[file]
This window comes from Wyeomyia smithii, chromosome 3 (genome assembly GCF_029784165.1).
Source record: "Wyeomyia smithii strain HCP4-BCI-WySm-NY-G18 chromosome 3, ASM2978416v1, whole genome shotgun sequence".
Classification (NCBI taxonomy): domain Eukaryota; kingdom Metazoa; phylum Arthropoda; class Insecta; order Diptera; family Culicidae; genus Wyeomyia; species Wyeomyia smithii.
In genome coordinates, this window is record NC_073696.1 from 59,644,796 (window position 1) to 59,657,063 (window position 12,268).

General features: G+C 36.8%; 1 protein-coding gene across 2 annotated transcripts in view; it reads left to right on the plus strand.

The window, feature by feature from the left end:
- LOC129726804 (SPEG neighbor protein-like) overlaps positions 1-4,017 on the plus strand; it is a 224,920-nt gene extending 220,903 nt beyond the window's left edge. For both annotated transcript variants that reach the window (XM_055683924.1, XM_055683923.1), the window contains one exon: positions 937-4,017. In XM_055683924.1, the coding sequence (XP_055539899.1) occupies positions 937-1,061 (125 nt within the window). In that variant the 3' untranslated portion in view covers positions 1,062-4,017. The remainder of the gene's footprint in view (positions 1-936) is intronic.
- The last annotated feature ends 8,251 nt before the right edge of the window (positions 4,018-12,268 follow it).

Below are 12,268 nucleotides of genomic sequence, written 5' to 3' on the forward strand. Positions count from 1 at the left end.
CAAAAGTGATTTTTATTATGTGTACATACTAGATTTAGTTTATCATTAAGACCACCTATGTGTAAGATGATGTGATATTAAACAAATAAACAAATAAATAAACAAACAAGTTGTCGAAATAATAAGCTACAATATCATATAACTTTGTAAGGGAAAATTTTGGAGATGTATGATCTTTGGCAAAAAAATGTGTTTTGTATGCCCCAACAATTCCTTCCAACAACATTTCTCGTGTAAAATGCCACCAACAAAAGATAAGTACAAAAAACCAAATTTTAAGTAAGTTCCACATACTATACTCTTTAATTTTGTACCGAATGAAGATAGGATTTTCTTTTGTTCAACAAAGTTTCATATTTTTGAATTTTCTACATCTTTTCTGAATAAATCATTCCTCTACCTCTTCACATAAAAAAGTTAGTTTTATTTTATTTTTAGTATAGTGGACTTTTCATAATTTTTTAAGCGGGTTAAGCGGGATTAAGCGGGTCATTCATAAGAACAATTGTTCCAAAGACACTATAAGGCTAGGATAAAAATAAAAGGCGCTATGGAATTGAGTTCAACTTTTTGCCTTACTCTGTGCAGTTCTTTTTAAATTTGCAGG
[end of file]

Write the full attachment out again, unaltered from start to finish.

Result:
This window comes from Wyeomyia smithii, chromosome 3 (genome assembly GCF_029784165.1).
Source record: "Wyeomyia smithii strain HCP4-BCI-WySm-NY-G18 chromosome 3, ASM2978416v1, whole genome shotgun sequence".
Classification (NCBI taxonomy): domain Eukaryota; kingdom Metazoa; phylum Arthropoda; class Insecta; order Diptera; family Culicidae; genus Wyeomyia; species Wyeomyia smithii.
In genome coordinates, this window is record NC_073696.1 from 59,644,796 (window position 1) to 59,657,063 (window position 12,268).

General features: G+C 36.8%; 1 protein-coding gene across 2 annotated transcripts in view; it reads left to right on the plus strand.

The window, feature by feature from the left end:
- LOC129726804 (SPEG neighbor protein-like) overlaps positions 1-4,017 on the plus strand; it is a 224,920-nt gene extending 220,903 nt beyond the window's left edge. For both annotated transcript variants that reach the window (XM_055683924.1, XM_055683923.1), the window contains one exon: positions 937-4,017. In XM_055683924.1, the coding sequence (XP_055539899.1) occupies positions 937-1,061 (125 nt within the window). In that variant the 3' untranslated portion in view covers positions 1,062-4,017. The remainder of the gene's footprint in view (positions 1-936) is intronic.
- The last annotated feature ends 8,251 nt before the right edge of the window (positions 4,018-12,268 follow it).

Below are 12,268 nucleotides of genomic sequence, written 5' to 3' on the forward strand. Positions count from 1 at the left end.
CAAAAGTGATTTTTATTATGTGTACATACTAGATTTAGTTTATCATTAAGACCACCTATGTGTAAGATGATGTGATATTAAACAAATAAACAAATAAATAAACAAACAAGTTGTCGAAATAATAAGCTACAATATCATATAACTTTGTAAGGGAAAATTTTGGAGATGTATGATCTTTGGCAAAAAAATGTGTTTTGTATGCCCCAACAATTCCTTCCAACAACATTTCTCGTGTAAAATGCCACCAACAAAAGATAAGTACAAAAAACCAAATTTTAAGTAAGTTCCACATACTATACTCTTTAATTTTGTACCGAATGAAGATAGGATTTTCTTTTGTTCAACAAAGTTTCATATTTTTGAATTTTCTACATCTTTTCTGAATAAATCATTCCTCTACCTCTTCACATAAAAAAGTTAGTTTTATTTTATTTTTAGTATAGTGGACTTTTCATAATTTTTTAAGCGGGTTAAGCGGGATTAAGCGGGTCATTCATAAGAACAATTGTTCCAAAGACACTATAAGGCTAGGATAAAAATAAAAGGCGCTATGGAATTGAGTTCAACTTTTTGCCTTACTCTGTGCAGTTCTTTTTAAATTTGCAGG